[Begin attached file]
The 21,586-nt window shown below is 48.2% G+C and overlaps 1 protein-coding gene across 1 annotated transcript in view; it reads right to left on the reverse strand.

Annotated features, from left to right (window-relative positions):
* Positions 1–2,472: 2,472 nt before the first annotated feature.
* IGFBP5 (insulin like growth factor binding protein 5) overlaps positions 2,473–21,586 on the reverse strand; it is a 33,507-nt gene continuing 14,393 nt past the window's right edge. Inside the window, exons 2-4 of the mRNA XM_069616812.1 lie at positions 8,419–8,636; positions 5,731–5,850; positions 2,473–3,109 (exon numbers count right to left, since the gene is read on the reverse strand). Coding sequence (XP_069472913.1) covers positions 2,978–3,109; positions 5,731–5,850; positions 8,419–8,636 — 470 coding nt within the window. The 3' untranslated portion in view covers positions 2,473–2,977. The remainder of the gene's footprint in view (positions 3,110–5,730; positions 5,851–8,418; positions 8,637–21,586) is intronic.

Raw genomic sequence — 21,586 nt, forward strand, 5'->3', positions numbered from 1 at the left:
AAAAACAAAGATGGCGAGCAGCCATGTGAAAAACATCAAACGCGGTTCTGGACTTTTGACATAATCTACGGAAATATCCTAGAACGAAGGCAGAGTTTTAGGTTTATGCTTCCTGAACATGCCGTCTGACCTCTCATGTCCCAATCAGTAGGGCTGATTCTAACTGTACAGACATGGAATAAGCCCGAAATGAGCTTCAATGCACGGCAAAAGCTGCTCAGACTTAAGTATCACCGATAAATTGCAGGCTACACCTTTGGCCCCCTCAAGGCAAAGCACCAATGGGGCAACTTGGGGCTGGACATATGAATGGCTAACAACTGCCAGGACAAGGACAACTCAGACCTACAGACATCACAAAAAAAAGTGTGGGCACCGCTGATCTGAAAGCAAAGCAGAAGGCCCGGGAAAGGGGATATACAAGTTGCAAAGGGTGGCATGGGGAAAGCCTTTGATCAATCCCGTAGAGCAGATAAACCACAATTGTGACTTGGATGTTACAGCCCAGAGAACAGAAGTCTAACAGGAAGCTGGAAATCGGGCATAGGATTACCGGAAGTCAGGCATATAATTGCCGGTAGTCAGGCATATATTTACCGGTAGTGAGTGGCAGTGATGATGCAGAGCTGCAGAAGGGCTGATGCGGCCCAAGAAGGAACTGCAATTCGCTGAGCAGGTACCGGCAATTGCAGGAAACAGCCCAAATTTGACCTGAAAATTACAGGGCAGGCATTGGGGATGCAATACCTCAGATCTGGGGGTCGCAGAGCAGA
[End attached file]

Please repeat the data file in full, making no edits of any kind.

The 21,586-nt window shown below is 48.2% G+C and overlaps 1 protein-coding gene across 1 annotated transcript in view; it reads right to left on the reverse strand.

Annotated features, from left to right (window-relative positions):
* Positions 1–2,472: 2,472 nt before the first annotated feature.
* IGFBP5 (insulin like growth factor binding protein 5) overlaps positions 2,473–21,586 on the reverse strand; it is a 33,507-nt gene continuing 14,393 nt past the window's right edge. Inside the window, exons 2-4 of the mRNA XM_069616812.1 lie at positions 8,419–8,636; positions 5,731–5,850; positions 2,473–3,109 (exon numbers count right to left, since the gene is read on the reverse strand). Coding sequence (XP_069472913.1) covers positions 2,978–3,109; positions 5,731–5,850; positions 8,419–8,636 — 470 coding nt within the window. The 3' untranslated portion in view covers positions 2,473–2,977. The remainder of the gene's footprint in view (positions 3,110–5,730; positions 5,851–8,418; positions 8,637–21,586) is intronic.

Raw genomic sequence — 21,586 nt, forward strand, 5'->3', positions numbered from 1 at the left:
AAAAACAAAGATGGCGAGCAGCCATGTGAAAAACATCAAACGCGGTTCTGGACTTTTGACATAATCTACGGAAATATCCTAGAACGAAGGCAGAGTTTTAGGTTTATGCTTCCTGAACATGCCGTCTGACCTCTCATGTCCCAATCAGTAGGGCTGATTCTAACTGTACAGACATGGAATAAGCCCGAAATGAGCTTCAATGCACGGCAAAAGCTGCTCAGACTTAAGTATCACCGATAAATTGCAGGCTACACCTTTGGCCCCCTCAAGGCAAAGCACCAATGGGGCAACTTGGGGCTGGACATATGAATGGCTAACAACTGCCAGGACAAGGACAACTCAGACCTACAGACATCACAAAAAAAAGTGTGGGCACCGCTGATCTGAAAGCAAAGCAGAAGGCCCGGGAAAGGGGATATACAAGTTGCAAAGGGTGGCATGGGGAAAGCCTTTGATCAATCCCGTAGAGCAGATAAACCACAATTGTGACTTGGATGTTACAGCCCAGAGAACAGAAGTCTAACAGGAAGCTGGAAATCGGGCATAGGATTACCGGAAGTCAGGCATATAATTGCCGGTAGTCAGGCATATATTTACCGGTAGTGAGTGGCAGTGATGATGCAGAGCTGCAGAAGGGCTGATGCGGCCCAAGAAGGAACTGCAATTCGCTGAGCAGGTACCGGCAATTGCAGGAAACAGCCCAAATTTGACCTGAAAATTACAGGGCAGGCATTGGGGATGCAATACCTCAGATCTGGGGGTCGCAGAGCAGA